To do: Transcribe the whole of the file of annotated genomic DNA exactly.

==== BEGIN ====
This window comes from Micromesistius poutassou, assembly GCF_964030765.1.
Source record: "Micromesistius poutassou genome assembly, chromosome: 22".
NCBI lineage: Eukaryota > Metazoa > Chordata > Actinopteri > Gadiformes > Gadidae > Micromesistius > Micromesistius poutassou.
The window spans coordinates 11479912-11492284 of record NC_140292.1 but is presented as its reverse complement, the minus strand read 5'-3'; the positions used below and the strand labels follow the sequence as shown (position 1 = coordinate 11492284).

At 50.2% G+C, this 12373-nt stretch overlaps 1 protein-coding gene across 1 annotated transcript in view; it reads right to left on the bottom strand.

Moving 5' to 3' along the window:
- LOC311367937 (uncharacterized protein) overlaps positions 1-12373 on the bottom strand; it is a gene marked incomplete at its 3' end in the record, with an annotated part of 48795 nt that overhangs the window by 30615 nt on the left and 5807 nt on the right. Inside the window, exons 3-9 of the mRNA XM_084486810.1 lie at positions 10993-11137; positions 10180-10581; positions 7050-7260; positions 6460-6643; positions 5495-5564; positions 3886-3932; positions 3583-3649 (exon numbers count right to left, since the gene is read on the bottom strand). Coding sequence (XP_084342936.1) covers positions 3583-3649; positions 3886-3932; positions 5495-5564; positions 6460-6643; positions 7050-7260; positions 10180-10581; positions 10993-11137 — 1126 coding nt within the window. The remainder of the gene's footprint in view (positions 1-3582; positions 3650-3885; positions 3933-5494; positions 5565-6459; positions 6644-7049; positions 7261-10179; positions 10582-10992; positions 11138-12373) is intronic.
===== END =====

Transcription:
This window comes from Micromesistius poutassou, assembly GCF_964030765.1.
Source record: "Micromesistius poutassou genome assembly, chromosome: 22".
NCBI lineage: Eukaryota > Metazoa > Chordata > Actinopteri > Gadiformes > Gadidae > Micromesistius > Micromesistius poutassou.
The window spans coordinates 11479912-11492284 of record NC_140292.1 but is presented as its reverse complement, the minus strand read 5'-3'; the positions used below and the strand labels follow the sequence as shown (position 1 = coordinate 11492284).

At 50.2% G+C, this 12373-nt stretch overlaps 1 protein-coding gene across 1 annotated transcript in view; it reads right to left on the bottom strand.

Moving 5' to 3' along the window:
- LOC311367937 (uncharacterized protein) overlaps positions 1-12373 on the bottom strand; it is a gene marked incomplete at its 3' end in the record, with an annotated part of 48795 nt that overhangs the window by 30615 nt on the left and 5807 nt on the right. Inside the window, exons 3-9 of the mRNA XM_084486810.1 lie at positions 10993-11137; positions 10180-10581; positions 7050-7260; positions 6460-6643; positions 5495-5564; positions 3886-3932; positions 3583-3649 (exon numbers count right to left, since the gene is read on the bottom strand). Coding sequence (XP_084342936.1) covers positions 3583-3649; positions 3886-3932; positions 5495-5564; positions 6460-6643; positions 7050-7260; positions 10180-10581; positions 10993-11137 — 1126 coding nt within the window. The remainder of the gene's footprint in view (positions 1-3582; positions 3650-3885; positions 3933-5494; positions 5565-6459; positions 6644-7049; positions 7261-10179; positions 10582-10992; positions 11138-12373) is intronic.